Finally, Rep. Michael McCaul (R-Texas.), chairman of the House Committee on Homeland Security, delivered the most extensive remarks on the topic during his keynote address Tuesday. McCaul initially praised the executive order and then days later qualified that support; he also found himself at the center of the controversy after former New York Mayor Rudy Giuliani claimed he worked with McCaul as part of a commission to compose a "Muslim ban" for the Trump administration, which McCaul denied.
Before beginning his talk on nation-state cyberattacks Tuesday, McCaul tried to set the record straight regarding his views on immigration and Trump's executive order.
"This morning some of you are joining us from overseas, and for many others, you began your journey to America years ago," McCaul said. "I'm proud that our nation is a beacon of hope to people in all corners of the globe who seek to create, collaborate and innovate. Thank you."
"But in light of recent events in Washington, I know there is deep concern in this room about whether U.S. policies will continue to welcome that international talent. So let me say this, and we should never forget this: This is a country built by immigrants. This is a nation where the oppressed have long sought refuge, and our country is a magnet for creators and entrepreneurs who are willing to take risks and pursue their dreams. The United States must maintain that tradition, not only for our country's credibility but for the survival of liberty itself. That is why I will fight to ensure that America continues to extend an open hand to peaceful, freedom-loving people regardless of where they were born, regardless of how they worship and regardless of the color of their skin -- because that is who we are," he said, to audience applause. "And that is how we will attract the world's best thinkers to build a strong country and a more vibrant global economy."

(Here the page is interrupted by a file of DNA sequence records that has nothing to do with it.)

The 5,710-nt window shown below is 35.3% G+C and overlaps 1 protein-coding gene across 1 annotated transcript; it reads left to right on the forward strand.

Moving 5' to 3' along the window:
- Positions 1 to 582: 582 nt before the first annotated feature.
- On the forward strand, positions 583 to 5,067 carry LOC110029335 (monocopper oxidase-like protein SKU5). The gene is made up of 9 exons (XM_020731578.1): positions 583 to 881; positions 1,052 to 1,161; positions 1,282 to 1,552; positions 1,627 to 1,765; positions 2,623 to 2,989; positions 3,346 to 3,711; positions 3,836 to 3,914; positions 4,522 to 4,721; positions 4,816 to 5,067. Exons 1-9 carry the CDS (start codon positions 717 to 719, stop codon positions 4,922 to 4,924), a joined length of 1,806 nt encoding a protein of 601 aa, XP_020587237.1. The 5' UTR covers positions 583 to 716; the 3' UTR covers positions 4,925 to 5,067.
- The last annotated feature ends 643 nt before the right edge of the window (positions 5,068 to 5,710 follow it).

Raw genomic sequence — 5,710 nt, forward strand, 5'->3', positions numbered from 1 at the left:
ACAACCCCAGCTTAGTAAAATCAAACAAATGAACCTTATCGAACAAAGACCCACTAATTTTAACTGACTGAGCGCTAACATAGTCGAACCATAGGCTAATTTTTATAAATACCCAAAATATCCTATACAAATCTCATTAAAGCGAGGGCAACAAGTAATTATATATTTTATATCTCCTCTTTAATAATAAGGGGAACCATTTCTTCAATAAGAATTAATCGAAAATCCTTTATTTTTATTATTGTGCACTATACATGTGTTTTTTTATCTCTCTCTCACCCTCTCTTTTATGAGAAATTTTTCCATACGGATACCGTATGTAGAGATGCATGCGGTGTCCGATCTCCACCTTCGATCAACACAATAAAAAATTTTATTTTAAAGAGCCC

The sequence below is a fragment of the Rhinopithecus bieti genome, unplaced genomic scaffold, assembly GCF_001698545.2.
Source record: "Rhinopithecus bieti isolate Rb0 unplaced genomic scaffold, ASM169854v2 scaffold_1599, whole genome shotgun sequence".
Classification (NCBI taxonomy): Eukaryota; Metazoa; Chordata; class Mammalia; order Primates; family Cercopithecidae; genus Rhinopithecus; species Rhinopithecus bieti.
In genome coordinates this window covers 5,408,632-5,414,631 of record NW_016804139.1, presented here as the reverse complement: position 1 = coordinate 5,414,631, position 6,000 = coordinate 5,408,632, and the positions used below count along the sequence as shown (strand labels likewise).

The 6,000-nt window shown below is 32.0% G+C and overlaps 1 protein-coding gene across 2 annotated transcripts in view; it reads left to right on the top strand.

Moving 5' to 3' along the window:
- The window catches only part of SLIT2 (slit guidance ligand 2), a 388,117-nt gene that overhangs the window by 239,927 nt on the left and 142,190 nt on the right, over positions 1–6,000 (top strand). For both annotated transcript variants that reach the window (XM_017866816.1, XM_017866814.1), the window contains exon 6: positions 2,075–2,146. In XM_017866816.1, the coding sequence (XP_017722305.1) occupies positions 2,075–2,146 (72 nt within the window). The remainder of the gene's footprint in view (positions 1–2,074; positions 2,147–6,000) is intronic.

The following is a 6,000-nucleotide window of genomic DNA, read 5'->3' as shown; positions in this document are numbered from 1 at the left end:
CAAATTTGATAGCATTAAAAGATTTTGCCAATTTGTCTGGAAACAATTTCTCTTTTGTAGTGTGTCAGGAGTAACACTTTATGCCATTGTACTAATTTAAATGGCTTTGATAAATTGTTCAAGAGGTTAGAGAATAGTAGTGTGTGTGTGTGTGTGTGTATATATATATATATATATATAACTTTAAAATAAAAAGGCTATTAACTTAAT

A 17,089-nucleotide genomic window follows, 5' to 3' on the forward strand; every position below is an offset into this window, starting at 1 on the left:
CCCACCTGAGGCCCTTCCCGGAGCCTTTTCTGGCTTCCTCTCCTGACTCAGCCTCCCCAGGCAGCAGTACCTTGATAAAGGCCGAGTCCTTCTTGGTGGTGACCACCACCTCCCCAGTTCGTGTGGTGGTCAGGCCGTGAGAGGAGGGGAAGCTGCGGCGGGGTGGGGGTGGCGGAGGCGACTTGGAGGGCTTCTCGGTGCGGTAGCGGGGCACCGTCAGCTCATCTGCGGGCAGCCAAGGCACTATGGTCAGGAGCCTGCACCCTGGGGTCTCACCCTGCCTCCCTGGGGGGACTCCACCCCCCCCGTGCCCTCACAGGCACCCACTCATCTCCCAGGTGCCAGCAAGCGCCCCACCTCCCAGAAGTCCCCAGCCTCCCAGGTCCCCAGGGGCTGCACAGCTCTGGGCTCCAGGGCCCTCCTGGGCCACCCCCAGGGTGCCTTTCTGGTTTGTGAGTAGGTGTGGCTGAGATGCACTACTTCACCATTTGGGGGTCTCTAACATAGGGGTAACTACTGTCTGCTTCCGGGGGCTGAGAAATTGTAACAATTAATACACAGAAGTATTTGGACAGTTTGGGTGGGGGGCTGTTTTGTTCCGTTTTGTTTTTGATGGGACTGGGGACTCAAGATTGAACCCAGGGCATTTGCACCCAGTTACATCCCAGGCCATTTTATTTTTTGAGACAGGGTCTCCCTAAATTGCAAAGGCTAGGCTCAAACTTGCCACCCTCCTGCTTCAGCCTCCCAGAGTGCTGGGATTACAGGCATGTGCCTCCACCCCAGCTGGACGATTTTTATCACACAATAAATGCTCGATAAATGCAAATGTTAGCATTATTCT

McCaul also called for tech immigration reform, stressing the need for a "talented cybersecurity workforce on the front lines" and stating his support for H-1B visas.
"I believe America's doors must stay open to high-skilled workers who will contribute to our society and join us in building an innovation economy," he said, with the audience applauding. "And that is why I'm supporting efforts in Congress to streamline our H-1B visa process to make sure tech companies can get the right people from the right places at the right time."
While the conference itself saw no protests or disruptions regarding Trump's executive order, a pro-immigration rally occurred a few blocks away from the Moscone Center on Monday that reportedly included some RSA Conference attendees.
Find out what the cybersecurity skills shortage means for enterprise CISOs
Read what leaders in the open source cloud community think about the immigration ban
Discover how online recruitment software can boost tech hiring diversity